Christine Dudgeon, Indexing and Proofreading

Why Do You Need an Index?

Think about the important information you have worked to develop and explain in your publication. Your reader will always be able to find it if you have an index.

Even after your book is read from cover to cover, your reader will remember something and want to reread it. It can be difficult to find that page again without an index.

Many people buy a book as a reference. They will not read about a subject until they need to. When that happens, they must be able to flip to the back, find the topic alphabetically listed, and be directed to all pages with the required information.

The Indexer's Role

As your indexer, I will read the text carefully and thoroughly. As I read, I think about the reason a particular statement was written:

  • What is the concept discussed here?
  • How does it relate to other information in the text?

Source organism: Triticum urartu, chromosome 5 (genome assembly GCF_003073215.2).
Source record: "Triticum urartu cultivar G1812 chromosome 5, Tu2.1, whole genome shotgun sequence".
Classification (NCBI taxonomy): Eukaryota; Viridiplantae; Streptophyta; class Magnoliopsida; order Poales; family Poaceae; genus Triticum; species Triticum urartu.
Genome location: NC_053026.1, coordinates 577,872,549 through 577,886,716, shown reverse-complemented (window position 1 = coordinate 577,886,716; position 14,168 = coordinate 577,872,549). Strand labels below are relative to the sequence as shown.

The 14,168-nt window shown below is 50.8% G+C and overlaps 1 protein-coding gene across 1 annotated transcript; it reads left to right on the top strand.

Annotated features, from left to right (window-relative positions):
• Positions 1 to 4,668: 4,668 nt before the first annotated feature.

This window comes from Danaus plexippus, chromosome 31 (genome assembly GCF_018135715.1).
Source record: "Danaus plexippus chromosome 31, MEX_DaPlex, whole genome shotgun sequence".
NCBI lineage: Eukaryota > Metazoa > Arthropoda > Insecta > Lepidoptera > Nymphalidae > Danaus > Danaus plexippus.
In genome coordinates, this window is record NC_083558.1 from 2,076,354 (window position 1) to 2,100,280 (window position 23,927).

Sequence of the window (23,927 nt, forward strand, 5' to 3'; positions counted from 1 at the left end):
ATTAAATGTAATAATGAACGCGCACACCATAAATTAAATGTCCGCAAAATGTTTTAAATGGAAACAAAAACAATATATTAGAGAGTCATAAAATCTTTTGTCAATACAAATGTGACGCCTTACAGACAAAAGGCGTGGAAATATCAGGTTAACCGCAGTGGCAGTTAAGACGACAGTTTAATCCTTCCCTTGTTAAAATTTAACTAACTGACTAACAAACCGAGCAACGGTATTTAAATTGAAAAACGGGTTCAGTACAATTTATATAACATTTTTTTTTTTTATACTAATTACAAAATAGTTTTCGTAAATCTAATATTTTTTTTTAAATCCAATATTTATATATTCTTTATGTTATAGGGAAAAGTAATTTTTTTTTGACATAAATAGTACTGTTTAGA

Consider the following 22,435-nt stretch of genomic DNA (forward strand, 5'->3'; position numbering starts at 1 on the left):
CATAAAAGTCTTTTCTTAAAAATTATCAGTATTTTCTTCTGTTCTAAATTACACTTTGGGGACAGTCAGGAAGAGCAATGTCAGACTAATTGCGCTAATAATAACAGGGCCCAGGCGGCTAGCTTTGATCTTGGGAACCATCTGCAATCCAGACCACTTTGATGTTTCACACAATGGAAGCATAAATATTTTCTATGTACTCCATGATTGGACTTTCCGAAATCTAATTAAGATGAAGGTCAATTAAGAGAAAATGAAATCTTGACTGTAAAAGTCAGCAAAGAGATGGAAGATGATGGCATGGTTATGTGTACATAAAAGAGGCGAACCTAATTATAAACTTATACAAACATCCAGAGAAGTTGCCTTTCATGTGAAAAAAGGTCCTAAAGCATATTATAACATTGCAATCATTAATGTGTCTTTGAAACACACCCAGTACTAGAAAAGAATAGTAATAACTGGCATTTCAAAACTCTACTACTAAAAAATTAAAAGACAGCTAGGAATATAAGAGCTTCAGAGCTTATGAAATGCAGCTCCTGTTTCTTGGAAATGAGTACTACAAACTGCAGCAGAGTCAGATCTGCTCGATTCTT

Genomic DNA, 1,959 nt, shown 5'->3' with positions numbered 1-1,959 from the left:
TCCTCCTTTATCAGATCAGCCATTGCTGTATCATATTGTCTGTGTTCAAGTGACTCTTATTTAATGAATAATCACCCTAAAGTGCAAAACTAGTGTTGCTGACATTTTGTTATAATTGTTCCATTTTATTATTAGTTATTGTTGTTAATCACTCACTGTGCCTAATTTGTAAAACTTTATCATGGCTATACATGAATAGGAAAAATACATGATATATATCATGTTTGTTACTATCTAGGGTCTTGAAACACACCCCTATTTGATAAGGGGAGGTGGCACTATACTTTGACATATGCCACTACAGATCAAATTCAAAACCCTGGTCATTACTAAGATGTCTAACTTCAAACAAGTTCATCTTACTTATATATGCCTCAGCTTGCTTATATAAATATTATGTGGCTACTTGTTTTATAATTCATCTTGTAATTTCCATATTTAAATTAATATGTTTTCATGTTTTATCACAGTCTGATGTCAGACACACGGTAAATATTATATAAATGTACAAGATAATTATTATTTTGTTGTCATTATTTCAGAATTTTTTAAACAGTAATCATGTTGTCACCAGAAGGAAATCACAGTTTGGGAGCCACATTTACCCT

• How will the reader look for it in the index?

Some technical aspects I will consider are:

  • Format of the index or style guide to be followed
  • Space restrictions
  • The author's terminology and alternate terms an index user may use

The book must be in the final proof stage with page numbers finalized before indexing can begin.The speed of indexing is affected by the complexity of the subject matter and the density of the text.

I use dedicated indexing software to produce an index that meets the publisher's style requirements. A computer program can be used to assist in the development of the index but cannot create a good index itself. Analysis of the document, organizational structure of the index, and alternate terminology selection can only be done by an indexer.

© 2006-2016
Christine Dudgeon
www.CopperPixel.ca
UpdatedJune2016